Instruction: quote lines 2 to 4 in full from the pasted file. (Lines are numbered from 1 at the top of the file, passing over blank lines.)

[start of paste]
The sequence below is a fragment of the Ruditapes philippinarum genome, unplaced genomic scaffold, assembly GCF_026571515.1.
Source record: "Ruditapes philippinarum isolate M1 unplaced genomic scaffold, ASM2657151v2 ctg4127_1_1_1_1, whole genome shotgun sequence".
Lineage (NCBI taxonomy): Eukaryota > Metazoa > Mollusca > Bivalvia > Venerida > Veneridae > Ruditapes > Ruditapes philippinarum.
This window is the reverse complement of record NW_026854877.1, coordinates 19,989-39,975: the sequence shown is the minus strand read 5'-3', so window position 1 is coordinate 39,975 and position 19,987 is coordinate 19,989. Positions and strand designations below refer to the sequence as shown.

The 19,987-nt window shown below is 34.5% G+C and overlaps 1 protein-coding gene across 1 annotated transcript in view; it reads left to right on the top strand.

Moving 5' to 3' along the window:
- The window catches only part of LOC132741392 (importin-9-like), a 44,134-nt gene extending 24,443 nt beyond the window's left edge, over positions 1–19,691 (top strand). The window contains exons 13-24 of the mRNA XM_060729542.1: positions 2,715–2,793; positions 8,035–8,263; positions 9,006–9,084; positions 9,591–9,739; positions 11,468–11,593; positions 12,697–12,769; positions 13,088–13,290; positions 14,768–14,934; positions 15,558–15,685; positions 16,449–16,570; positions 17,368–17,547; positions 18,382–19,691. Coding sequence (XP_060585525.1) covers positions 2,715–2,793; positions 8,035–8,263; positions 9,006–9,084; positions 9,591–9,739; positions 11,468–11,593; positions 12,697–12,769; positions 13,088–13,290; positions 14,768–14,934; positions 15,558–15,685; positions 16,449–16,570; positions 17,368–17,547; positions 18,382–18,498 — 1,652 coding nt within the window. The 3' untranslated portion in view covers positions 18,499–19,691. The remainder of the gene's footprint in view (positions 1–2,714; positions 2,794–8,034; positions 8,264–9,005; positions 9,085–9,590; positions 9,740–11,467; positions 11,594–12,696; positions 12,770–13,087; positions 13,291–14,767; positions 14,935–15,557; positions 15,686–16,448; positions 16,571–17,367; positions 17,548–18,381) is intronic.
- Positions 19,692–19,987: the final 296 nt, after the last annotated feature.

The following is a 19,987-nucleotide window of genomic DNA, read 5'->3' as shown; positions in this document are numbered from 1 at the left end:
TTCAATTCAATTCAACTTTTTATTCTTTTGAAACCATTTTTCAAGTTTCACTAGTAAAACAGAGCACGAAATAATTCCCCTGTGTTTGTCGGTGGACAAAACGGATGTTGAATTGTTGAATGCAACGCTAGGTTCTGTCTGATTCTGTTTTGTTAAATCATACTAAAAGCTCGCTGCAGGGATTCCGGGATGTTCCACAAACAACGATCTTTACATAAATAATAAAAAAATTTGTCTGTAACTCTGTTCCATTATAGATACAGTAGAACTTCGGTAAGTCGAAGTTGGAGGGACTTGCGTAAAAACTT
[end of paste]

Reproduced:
Source record: "Ruditapes philippinarum isolate M1 unplaced genomic scaffold, ASM2657151v2 ctg4127_1_1_1_1, whole genome shotgun sequence".
Lineage (NCBI taxonomy): Eukaryota > Metazoa > Mollusca > Bivalvia > Venerida > Veneridae > Ruditapes > Ruditapes philippinarum.
This window is the reverse complement of record NW_026854877.1, coordinates 19,989-39,975: the sequence shown is the minus strand read 5'-3', so window position 1 is coordinate 39,975 and position 19,987 is coordinate 19,989. Positions and strand designations below refer to the sequence as shown.